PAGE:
By Elizabeth Allen
A Fallen Idol continues to be a God elucidates the ancient forte and importance of the seminal nineteenth-century Russian poet, playwright, and novelist Mikhail Iurevich Lermontov (1814-1841). It does so by means of demonstrating that Lermontov’s works illustrate the situation of dwelling in an epoch of transition. Lermontov’s specific epoch used to be that of post-Romanticism, a time while the twilight of Romanticism used to be dimming however the sunrise of Realism had but to seem. via shut and comparative readings, the publication explores the singular metaphysical, mental, moral, and aesthetic ambiguities and ambivalences that mark Lermontov’s works, and tellingly mirror the transition out of Romanticism and the character of post-Romanticism. total, the booklet finds that, even supposing limited to his transitional epoch, Lermontov didn't succumb to it; as an alternative, he probed its personality and evoked its historic import. And the publication concludes that Lermontov’s works have resonance for our transitional period within the early twenty-first century besides.
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Extra info for A Fallen Idol Is Still a God: Lermontov and the Quandaries of Cultural Transition
At first ambivalent, Christian finally trades the simple life for transcendence, although it may come at the cost of his very sanity. But does it? 5 Probably all of these—as is that quintessentially Romantic work of reckless transcendence, Goethe’s Faust. For “The Runenberg” sets forth a distinctive constellation of values and beliefs that all true Romanticists would, in one way or another, in part or in whole, adopt in their Faustian aspiration to transcend limitations in quest of the unconventional, the unconstrained, the unconditioned.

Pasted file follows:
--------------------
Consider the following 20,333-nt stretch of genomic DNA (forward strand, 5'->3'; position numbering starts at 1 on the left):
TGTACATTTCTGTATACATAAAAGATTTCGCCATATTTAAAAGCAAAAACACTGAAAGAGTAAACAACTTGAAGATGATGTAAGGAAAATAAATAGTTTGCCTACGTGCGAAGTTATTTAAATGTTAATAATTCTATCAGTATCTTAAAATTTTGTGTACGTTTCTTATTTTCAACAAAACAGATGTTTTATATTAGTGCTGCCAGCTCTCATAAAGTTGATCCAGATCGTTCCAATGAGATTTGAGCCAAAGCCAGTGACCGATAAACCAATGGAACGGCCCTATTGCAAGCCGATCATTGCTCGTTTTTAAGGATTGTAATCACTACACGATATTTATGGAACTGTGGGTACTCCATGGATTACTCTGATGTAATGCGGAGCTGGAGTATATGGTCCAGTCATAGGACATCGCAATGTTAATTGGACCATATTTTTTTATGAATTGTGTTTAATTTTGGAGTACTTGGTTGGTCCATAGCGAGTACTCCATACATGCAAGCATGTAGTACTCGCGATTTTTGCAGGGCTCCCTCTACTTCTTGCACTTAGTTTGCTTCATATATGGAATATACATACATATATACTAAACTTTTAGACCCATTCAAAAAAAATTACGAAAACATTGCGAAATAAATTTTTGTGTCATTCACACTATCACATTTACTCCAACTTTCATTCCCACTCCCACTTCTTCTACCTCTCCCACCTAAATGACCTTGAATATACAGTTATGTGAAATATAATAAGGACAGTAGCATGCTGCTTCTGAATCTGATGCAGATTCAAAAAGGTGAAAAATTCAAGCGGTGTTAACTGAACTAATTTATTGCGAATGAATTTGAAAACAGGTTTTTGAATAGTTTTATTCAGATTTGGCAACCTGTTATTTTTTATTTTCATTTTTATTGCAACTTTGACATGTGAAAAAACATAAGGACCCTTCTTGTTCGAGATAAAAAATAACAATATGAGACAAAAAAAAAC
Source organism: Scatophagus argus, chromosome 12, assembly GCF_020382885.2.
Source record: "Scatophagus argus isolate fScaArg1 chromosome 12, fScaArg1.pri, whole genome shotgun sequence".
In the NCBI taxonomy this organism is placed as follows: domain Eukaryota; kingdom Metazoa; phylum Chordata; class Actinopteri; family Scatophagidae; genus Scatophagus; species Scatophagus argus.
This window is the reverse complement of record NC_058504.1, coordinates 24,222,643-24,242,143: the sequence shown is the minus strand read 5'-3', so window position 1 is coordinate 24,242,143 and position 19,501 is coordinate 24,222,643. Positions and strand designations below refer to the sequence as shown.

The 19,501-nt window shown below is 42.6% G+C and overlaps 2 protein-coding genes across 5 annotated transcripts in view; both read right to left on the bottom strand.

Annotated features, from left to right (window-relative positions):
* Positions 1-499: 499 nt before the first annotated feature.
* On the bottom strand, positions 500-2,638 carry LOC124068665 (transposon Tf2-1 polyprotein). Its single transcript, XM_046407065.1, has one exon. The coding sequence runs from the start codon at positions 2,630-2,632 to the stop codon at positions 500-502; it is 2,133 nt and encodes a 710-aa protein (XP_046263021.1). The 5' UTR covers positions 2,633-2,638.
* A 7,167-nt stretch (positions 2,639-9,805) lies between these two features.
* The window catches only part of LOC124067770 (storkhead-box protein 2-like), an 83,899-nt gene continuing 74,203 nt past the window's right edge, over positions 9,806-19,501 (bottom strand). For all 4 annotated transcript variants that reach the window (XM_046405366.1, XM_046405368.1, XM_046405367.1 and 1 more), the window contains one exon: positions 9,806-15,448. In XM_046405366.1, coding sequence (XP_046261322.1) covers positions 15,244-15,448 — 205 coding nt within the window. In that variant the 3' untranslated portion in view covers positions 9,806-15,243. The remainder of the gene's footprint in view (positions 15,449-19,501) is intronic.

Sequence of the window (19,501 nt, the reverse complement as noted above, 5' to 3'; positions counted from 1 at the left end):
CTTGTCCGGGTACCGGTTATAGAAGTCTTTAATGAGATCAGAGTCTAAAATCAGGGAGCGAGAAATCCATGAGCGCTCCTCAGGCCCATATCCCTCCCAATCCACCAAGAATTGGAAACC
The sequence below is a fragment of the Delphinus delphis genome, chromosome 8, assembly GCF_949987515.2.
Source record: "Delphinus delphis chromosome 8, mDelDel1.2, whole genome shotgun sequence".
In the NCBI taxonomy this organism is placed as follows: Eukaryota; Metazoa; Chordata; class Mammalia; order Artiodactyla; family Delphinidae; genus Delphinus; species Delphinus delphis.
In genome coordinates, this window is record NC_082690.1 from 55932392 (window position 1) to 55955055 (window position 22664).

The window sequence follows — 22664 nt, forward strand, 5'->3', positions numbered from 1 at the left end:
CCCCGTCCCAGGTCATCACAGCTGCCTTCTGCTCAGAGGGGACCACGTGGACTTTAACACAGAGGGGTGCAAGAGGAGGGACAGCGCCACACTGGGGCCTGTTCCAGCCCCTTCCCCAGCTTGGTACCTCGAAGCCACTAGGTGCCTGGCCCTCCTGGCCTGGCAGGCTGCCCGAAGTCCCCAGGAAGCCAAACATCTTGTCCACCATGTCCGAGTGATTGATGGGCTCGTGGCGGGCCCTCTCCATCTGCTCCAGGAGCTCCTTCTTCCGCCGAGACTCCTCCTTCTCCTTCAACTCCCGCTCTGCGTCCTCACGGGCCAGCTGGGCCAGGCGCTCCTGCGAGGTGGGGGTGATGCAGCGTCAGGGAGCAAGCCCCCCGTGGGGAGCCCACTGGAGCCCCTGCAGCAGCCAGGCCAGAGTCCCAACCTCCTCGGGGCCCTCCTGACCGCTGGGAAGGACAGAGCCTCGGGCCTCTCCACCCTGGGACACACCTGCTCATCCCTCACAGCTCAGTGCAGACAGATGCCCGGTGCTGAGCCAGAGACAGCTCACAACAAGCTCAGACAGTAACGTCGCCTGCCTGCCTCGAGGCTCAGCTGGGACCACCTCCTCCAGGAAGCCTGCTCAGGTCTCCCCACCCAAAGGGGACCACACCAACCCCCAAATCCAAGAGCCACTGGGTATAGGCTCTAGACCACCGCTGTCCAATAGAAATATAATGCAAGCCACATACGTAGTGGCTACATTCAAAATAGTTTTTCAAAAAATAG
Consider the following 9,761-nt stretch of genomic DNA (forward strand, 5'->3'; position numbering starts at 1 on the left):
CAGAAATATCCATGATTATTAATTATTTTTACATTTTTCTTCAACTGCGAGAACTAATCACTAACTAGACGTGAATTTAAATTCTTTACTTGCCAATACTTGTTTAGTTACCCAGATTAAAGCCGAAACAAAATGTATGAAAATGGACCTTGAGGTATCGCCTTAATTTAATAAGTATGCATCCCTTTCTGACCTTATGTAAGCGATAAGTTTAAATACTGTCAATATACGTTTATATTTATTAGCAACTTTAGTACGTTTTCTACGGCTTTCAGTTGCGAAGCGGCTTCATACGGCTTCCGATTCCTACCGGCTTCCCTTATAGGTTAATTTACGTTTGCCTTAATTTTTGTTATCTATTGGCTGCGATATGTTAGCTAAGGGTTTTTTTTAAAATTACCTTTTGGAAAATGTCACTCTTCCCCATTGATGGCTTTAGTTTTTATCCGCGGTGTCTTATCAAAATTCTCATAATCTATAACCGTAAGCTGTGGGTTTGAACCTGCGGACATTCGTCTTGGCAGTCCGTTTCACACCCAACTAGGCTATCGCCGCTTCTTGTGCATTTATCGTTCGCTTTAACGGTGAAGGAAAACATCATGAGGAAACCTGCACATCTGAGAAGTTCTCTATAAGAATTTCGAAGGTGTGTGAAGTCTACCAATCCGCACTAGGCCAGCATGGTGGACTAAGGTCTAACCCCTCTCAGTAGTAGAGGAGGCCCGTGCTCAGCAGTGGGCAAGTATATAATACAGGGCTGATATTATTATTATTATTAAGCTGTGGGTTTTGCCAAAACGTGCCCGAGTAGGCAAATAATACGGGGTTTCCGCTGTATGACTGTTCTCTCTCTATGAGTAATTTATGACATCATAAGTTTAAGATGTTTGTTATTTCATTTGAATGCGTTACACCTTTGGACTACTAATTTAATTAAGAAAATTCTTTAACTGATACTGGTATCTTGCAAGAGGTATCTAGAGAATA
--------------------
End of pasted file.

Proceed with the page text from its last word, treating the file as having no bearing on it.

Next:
This is the magic of the completed self experiencing complete joy. Nature also serves the Romantic self in its quest for wholeness, integrity, and integration. To Romanticists, nature did not merely comprise an inert set of discrete classifiable elements, as in Linnaeus’s system of binomial nomenclature. 21 Being alive, nature was composed of organically connected parts that were born, grew, and decayed while passing on portions of their identity to their progeny. 22 This organicism also bespoke the spiritual unity of all things, bridging the self and nature.
Between two ages, two modes of life, with the consequence that it loses all power to understand itself and has no standard, no security, no simple acquiescence” (21, 22) to any cultural assumptions. Novelist Edward Bulwer-Lytton remarked this kind of discomfort in the nineteenth century when he wrote: “We live in an age of visible transition. To me such epochs appear . . ” British soldier and memoirist Frederick Roberts echoed the sentiment somewhat later: “It is an awful moment [of transition] .